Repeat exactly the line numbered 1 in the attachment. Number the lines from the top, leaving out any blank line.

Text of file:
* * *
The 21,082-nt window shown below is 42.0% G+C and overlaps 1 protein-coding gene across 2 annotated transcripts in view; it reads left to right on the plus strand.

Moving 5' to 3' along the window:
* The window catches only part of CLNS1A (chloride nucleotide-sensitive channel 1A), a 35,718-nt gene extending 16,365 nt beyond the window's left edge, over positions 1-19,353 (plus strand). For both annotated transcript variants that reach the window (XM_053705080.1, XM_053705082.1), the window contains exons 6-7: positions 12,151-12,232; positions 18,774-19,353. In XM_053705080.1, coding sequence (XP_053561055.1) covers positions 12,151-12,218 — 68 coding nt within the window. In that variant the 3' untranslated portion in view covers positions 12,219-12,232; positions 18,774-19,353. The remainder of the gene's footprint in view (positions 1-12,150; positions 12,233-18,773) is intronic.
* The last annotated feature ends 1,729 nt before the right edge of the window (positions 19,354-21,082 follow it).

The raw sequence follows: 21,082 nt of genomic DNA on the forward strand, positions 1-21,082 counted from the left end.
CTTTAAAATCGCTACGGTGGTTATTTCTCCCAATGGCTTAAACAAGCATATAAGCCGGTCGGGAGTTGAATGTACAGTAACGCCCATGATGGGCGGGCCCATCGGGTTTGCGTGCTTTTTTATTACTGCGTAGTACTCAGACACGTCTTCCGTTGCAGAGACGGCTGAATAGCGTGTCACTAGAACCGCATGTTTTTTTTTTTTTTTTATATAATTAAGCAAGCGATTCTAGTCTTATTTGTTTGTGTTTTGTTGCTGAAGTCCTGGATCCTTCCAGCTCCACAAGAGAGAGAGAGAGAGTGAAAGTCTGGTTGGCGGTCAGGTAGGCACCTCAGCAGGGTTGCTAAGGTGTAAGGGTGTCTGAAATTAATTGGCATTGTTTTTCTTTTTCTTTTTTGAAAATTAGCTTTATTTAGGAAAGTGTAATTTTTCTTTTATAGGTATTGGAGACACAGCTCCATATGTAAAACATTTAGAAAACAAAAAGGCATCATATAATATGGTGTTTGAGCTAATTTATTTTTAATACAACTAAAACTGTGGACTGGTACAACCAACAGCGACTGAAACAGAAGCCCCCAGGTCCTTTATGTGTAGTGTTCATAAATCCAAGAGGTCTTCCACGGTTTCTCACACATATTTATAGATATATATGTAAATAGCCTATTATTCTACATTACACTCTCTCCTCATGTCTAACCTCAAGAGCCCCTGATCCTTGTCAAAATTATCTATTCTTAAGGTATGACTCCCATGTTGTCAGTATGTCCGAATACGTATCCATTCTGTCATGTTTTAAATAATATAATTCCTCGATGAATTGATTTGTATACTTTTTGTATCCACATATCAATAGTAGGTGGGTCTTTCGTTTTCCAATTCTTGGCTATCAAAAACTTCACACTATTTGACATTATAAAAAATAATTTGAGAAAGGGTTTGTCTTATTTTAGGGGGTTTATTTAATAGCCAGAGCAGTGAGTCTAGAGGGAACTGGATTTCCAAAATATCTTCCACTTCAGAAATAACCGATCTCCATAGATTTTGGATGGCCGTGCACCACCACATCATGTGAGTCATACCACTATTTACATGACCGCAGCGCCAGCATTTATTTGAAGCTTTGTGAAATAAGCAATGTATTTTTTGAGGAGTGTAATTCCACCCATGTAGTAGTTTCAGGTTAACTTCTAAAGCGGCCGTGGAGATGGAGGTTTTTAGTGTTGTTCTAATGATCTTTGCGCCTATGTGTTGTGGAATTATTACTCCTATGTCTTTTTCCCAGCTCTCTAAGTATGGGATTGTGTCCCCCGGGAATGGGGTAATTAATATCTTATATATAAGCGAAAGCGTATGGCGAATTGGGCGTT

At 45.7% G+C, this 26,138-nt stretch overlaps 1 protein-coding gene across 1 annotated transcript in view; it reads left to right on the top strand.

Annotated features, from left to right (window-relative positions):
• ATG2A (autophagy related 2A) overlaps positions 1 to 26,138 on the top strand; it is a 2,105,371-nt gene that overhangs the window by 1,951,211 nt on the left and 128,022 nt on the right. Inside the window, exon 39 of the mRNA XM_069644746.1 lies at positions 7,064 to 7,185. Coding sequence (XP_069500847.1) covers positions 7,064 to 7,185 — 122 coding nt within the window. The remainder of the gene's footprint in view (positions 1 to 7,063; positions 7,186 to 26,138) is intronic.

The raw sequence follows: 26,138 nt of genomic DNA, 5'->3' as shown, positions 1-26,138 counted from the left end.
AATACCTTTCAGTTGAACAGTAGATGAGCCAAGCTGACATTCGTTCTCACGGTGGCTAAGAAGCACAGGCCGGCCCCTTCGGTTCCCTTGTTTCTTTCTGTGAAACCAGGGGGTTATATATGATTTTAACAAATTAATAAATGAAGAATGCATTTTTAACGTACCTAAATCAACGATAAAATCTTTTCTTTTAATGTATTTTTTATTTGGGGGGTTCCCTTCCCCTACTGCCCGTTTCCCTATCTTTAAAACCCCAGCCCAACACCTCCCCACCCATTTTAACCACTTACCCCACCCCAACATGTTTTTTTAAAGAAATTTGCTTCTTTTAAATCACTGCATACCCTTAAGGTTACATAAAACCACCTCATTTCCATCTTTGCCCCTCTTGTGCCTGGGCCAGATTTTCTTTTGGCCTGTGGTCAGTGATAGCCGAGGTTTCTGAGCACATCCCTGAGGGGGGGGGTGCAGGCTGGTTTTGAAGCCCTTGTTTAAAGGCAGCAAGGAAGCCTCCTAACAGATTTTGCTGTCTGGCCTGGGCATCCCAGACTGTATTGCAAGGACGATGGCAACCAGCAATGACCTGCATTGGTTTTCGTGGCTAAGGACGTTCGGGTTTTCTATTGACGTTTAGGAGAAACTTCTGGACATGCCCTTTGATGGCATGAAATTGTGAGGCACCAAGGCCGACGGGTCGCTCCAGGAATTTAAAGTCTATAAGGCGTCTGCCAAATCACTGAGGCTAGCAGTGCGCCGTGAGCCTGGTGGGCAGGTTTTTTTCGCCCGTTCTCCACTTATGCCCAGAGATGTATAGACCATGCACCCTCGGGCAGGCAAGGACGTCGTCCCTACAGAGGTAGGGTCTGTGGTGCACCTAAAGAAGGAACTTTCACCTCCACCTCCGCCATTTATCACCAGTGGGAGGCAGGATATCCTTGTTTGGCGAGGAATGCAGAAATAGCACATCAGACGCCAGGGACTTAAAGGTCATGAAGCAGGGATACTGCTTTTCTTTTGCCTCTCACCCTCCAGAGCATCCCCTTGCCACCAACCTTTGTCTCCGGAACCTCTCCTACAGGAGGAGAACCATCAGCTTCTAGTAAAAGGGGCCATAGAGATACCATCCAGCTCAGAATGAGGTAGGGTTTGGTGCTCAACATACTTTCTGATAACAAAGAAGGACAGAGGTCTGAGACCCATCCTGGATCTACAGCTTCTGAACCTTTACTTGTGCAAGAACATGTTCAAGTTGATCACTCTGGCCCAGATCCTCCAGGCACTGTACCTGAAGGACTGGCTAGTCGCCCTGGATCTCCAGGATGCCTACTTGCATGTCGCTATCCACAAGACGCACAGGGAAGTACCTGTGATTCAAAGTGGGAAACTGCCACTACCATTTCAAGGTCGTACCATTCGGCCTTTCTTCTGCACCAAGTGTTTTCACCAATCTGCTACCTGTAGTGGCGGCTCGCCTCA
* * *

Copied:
The 21,082-nt window shown below is 42.0% G+C and overlaps 1 protein-coding gene across 2 annotated transcripts in view; it reads left to right on the plus strand.